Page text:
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A Dirty Trick for SETI Hunters: Go After Alien Polluters

E.T., phone home — and tell your pals to pollute the air. That's one way we might be able to detect alien civilizations on faraway planets, researchers report in a study to be published in The Astrophysical Journal. They say that under ideal conditions, NASA's yet-to-be-launched James Webb Space Telescope could detect the chemical fingerprints of industrial pollutants such as ozone-destroying chlorofluorocarbons in the atmosphere of an Earthlike planet circling a white dwarf.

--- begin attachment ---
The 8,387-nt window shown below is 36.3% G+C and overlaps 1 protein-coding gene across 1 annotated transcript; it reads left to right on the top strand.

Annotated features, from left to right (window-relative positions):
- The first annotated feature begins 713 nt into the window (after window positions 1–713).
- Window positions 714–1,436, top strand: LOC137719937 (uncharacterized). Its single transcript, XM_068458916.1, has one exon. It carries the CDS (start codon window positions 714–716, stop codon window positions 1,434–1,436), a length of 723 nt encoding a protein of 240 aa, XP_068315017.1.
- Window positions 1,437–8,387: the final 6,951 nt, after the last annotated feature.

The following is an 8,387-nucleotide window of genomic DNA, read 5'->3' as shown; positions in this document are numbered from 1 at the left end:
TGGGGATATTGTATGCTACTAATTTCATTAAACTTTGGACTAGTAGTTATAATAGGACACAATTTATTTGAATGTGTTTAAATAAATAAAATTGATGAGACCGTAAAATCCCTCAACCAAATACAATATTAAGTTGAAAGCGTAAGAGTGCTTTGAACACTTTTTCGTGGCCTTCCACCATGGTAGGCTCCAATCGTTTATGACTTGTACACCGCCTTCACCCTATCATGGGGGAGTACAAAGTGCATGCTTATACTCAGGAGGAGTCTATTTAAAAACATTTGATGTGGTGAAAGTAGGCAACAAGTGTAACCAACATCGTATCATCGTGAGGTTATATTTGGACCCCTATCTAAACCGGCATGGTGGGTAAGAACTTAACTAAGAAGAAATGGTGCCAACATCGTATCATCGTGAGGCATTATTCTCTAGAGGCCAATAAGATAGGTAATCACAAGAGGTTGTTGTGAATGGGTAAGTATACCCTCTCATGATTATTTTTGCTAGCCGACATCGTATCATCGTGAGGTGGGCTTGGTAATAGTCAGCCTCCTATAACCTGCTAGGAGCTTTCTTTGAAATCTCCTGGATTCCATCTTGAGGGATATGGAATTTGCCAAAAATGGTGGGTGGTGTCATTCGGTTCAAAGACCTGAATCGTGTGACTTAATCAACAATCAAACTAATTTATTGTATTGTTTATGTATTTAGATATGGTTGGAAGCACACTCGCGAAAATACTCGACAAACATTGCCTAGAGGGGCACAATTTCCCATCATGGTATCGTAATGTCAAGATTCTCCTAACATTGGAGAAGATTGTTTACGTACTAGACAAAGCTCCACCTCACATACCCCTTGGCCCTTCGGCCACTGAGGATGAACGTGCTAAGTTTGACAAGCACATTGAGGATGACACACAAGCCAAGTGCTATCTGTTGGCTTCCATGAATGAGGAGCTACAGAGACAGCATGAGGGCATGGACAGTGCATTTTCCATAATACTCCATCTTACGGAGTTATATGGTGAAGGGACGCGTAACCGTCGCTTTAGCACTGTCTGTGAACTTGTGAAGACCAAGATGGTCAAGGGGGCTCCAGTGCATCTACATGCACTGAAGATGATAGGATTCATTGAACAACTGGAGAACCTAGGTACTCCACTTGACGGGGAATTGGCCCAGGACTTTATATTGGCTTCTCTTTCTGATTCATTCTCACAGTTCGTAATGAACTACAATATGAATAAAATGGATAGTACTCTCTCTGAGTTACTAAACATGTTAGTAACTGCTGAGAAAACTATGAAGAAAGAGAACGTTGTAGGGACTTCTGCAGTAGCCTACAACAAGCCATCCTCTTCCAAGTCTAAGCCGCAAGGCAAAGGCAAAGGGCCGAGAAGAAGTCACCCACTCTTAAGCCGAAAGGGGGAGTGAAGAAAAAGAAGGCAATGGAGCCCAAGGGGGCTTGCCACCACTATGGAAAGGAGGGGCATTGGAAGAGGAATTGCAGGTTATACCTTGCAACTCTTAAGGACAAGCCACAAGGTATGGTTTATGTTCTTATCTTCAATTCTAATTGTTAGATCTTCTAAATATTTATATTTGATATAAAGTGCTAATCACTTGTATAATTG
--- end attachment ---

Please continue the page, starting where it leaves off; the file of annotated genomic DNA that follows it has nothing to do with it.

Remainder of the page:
"People often refer to E.T.s as 'little green men,' but the E.T.s detectable by this method should not be labeled 'green' since they are environmentally unfriendly," Harvard astrophysicist Avi Loeb said in a news release describing one of the dirtiest tricks in the search for extraterrestrial intelligence, or SETI. The presence of chemicals such as methane or oxygen in alien atmospheres could serve as potential evidence of life, but Loeb and his colleagues say it'd take industrial chemicals like CFCs to show that the life forms were more intelligent than microbes or mice (though not smart enough to avoid fouling their air).

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